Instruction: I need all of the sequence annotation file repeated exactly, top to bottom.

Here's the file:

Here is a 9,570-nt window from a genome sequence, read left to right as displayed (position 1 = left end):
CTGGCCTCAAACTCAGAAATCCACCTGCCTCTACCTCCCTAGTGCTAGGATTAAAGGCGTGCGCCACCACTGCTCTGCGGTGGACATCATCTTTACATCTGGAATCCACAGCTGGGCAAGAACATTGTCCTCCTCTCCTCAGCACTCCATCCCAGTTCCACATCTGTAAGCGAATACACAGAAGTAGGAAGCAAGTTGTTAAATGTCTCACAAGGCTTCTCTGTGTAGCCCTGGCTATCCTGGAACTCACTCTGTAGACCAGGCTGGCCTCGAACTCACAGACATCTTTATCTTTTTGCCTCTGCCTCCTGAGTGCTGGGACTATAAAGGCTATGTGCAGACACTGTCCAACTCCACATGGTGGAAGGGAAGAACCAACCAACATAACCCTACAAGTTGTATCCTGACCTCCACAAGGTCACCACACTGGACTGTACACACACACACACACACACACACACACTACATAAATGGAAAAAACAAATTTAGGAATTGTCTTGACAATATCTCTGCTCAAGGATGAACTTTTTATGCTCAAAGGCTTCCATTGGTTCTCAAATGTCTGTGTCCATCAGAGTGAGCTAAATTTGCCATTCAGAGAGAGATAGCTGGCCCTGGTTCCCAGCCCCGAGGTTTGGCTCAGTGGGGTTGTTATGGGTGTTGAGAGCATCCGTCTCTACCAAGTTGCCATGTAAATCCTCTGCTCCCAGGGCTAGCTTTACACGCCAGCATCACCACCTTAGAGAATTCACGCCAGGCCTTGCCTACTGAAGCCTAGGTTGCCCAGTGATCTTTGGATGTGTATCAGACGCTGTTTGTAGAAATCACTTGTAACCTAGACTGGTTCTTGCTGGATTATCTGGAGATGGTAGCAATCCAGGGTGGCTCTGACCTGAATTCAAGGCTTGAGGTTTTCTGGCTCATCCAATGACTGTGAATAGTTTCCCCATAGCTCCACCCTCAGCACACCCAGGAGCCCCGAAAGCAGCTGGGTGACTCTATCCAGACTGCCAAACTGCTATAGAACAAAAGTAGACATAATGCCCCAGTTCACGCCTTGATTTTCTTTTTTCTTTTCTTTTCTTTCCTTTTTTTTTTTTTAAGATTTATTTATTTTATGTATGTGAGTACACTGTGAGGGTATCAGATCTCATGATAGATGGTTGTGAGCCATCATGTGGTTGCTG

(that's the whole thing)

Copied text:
Here is a 9,570-nt window from a genome sequence, read left to right as displayed (position 1 = left end):
CTGGCCTCAAACTCAGAAATCCACCTGCCTCTACCTCCCTAGTGCTAGGATTAAAGGCGTGCGCCACCACTGCTCTGCGGTGGACATCATCTTTACATCTGGAATCCACAGCTGGGCAAGAACATTGTCCTCCTCTCCTCAGCACTCCATCCCAGTTCCACATCTGTAAGCGAATACACAGAAGTAGGAAGCAAGTTGTTAAATGTCTCACAAGGCTTCTCTGTGTAGCCCTGGCTATCCTGGAACTCACTCTGTAGACCAGGCTGGCCTCGAACTCACAGACATCTTTATCTTTTTGCCTCTGCCTCCTGAGTGCTGGGACTATAAAGGCTATGTGCAGACACTGTCCAACTCCACATGGTGGAAGGGAAGAACCAACCAACATAACCCTACAAGTTGTATCCTGACCTCCACAAGGTCACCACACTGGACTGTACACACACACACACACACACACACACACTACATAAATGGAAAAAACAAATTTAGGAATTGTCTTGACAATATCTCTGCTCAAGGATGAACTTTTTATGCTCAAAGGCTTCCATTGGTTCTCAAATGTCTGTGTCCATCAGAGTGAGCTAAATTTGCCATTCAGAGAGAGATAGCTGGCCCTGGTTCCCAGCCCCGAGGTTTGGCTCAGTGGGGTTGTTATGGGTGTTGAGAGCATCCGTCTCTACCAAGTTGCCATGTAAATCCTCTGCTCCCAGGGCTAGCTTTACACGCCAGCATCACCACCTTAGAGAATTCACGCCAGGCCTTGCCTACTGAAGCCTAGGTTGCCCAGTGATCTTTGGATGTGTATCAGACGCTGTTTGTAGAAATCACTTGTAACCTAGACTGGTTCTTGCTGGATTATCTGGAGATGGTAGCAATCCAGGGTGGCTCTGACCTGAATTCAAGGCTTGAGGTTTTCTGGCTCATCCAATGACTGTGAATAGTTTCCCCATAGCTCCACCCTCAGCACACCCAGGAGCCCCGAAAGCAGCTGGGTGACTCTATCCAGACTGCCAAACTGCTATAGAACAAAAGTAGACATAATGCCCCAGTTCACGCCTTGATTTTCTTTTTTCTTTTCTTTTCTTTCCTTTTTTTTTTTTTAAGATTTATTTATTTTATGTATGTGAGTACACTGTGAGGGTATCAGATCTCATGATAGATGGTTGTGAGCCATCATGTGGTTGCTG